I know that breakfast is supposed to be the most important meal
of the day. In theory, it makes a lot of sense; the food you eat after waking
up provides you with much-needed fuel to start your day.
Unfortunately, despite the logic behind this clichéd saying,
I’m still not a big breakfast person — the idea of a greasy fry-up of
eggs and sausage first thing in the morning kind of makes my stomach turn. Now,
I’m okay with fruit salad, oatmeal, granola and yogurt, or a toasted bagel with
cream cheese, but I’m personally more of a lunch/dinner person, and have never
really invested a lot of time or energy in the meal designed to “break your
But after a recent Saturday night excursion, a friend managed
to convince me to let down my guard and try a bit of “real” breakfast to ease
our suffering. She swears up and down that Elements has the best big breakfast
in town, which puzzled me at first, because it’s actually a Tapas-style
restaurant, known for its locally inspired small plates and selection of wine
and cocktails. But I caved and decided to judge for myself.
Technically, we didn’t arrive at Elements until after noon, so
I guess it was more of a brunch than anything, but it didn’t matter, really;
the meal I chose would be amazing at any time of the day.
Despite, or perhaps because of, our tardy arrival, my dining
partner and I faced a bit of a wait to get a table in the small dining area.
But the funky, eclectic décor and funny, friendly servers proved to be a great
distraction and before we knew it, we were settled at our table, menus in hand,
with tea on its way.
As someone who often suffers from order anxiety in the face of
an extensive menu, I found their offerings were diverse, but not overwhelming,
and after only a few minutes of hemming and hawing, I finally settled on the
item that sounded probably the least healthy, but the most delicious —
the brie and ham stuffed French toast.
Apparently, my choice also had the slowest prep time (our
server didn’t tell me that until he finally brought it to the table), but it
was worth the agonizing wait. My jaw dropped at the sheer size of the meal
— basically an entire loaf of bread filled with gooey, melted brie atop
grilled ham — so it was easy to see why this dish takes a while to
prepare. It was beautifully presented with a shot of fruit smoothie, a melon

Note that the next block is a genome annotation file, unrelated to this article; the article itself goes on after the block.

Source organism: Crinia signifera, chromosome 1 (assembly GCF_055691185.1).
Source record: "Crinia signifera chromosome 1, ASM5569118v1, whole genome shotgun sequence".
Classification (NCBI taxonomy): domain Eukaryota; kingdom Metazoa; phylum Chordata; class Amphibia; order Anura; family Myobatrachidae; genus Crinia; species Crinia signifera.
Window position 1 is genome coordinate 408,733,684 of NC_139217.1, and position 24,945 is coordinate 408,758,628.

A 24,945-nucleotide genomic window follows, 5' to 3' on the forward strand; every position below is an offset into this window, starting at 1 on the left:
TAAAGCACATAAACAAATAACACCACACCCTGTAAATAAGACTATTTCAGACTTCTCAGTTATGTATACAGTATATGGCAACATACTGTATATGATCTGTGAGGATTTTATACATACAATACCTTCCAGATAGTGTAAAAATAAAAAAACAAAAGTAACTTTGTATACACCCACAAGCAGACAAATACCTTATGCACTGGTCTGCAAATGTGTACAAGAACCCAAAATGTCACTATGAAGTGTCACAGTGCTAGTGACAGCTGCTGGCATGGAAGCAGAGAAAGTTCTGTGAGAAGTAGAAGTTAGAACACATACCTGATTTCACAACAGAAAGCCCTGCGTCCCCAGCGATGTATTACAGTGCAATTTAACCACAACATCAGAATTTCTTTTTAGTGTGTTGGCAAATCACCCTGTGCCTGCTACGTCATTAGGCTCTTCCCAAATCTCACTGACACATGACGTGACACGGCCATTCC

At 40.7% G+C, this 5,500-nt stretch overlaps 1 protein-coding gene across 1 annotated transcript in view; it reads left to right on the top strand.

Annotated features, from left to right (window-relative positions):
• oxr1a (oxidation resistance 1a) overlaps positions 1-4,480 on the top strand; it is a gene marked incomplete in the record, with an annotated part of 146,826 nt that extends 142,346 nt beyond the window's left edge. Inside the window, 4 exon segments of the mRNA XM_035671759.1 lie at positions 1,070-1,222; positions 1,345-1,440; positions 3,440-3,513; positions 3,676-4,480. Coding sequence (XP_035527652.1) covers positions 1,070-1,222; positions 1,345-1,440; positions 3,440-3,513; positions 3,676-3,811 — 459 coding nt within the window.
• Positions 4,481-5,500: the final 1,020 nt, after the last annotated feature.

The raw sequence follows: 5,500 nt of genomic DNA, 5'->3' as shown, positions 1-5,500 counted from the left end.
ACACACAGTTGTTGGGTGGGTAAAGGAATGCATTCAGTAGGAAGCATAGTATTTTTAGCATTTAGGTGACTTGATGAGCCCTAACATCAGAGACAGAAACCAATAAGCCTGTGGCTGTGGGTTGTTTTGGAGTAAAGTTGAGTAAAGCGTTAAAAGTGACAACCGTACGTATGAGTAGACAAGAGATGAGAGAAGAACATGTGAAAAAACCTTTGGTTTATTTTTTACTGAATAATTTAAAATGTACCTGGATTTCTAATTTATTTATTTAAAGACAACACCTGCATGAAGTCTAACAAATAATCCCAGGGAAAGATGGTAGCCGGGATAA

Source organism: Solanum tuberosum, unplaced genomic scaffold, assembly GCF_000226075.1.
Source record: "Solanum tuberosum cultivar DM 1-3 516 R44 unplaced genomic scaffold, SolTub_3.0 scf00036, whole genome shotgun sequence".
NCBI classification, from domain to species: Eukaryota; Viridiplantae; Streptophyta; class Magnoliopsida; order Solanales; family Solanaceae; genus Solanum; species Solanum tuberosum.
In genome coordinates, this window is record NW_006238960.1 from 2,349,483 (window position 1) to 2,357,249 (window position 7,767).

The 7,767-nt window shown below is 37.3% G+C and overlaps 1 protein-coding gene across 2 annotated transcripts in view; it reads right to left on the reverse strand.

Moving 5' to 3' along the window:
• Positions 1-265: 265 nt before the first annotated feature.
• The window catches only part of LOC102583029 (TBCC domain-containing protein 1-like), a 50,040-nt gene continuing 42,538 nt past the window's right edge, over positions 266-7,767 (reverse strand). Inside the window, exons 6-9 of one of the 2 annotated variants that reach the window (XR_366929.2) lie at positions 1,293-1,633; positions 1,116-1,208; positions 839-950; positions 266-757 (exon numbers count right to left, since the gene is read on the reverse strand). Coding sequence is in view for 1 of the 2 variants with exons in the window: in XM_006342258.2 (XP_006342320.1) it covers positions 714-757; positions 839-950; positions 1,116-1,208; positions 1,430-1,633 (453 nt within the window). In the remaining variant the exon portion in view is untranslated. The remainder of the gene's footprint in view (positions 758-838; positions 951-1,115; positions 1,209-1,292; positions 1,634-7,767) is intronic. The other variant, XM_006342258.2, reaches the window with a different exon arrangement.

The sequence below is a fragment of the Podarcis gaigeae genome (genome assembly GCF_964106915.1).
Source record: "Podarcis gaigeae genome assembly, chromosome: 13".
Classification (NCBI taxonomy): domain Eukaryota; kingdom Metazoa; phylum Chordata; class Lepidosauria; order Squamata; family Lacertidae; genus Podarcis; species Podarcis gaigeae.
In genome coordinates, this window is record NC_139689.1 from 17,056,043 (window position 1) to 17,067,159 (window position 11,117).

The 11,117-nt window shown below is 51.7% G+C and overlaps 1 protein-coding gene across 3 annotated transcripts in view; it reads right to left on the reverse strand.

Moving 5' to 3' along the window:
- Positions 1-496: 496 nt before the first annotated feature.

ball, and a small mug of warmed maple syrup on the side, to balance out the
savoury flavour of the meat and cheese. Though I managed to put an impressive
dent in my breakfast, I still didn’t even come close to finishing it, and sadly
put down my fork.
My friend settled on her standard and more reasonable, but
equally appetizing, classic breakfast, complete with poached eggs and duck
While my one meal at Elements wasn’t quite enough to declare
myself a “breakfast” person, I definitely know where to go if I’m in need of a
solid Sunday morning breakfast anytime soon.
Eat-local aficionados must love the month of August; first, we
had the wildly successful Slow Food Cycle Sunday in Pemberton two weeks ago,
and this weekend, we get another taste of provincial culinary delights with A
Taste of British Columbia.
The event, which takes place at the Roundhouse Lodge on Friday,
Aug. 29, features a delectable selection of fresh food from across the
province, including venison and lamb from Merritt and the Fraser Valley, root
vegetables from Pemberton, Riesling steamed Salt Spring Island mussels, west
coast oysters on the half shell, oven-roasted B.C. black cod, smoked salmon, and
local berry desserts.
And just think, you get to fill your belly with these homegrown
goodies while the sun sets on the Whistler alpine. The event runs from 5 p.m.
until 7:30 p.m., and tickets range in price from $29 for children to $59 for
adults. If you have a lift ticket, the rate is a bit lower. For more
information on A Taste of British Columbia, contact guest relations at
Last, but not least on the local food front, the annual Sea to
Sky Feast of Fields is set to take place on Saturday, Aug. 30 at Rebagliati
The event runs from 1 p.m. until 5 p.m., with loads of local restaurants, food producers, wineries and microbreweries sampling wares and providing information on B.C. food and drink. Tickets to the Feast of Fields are $80 and are available online at www.ffcf.bc.ca/whistlerfeast/tickets.html .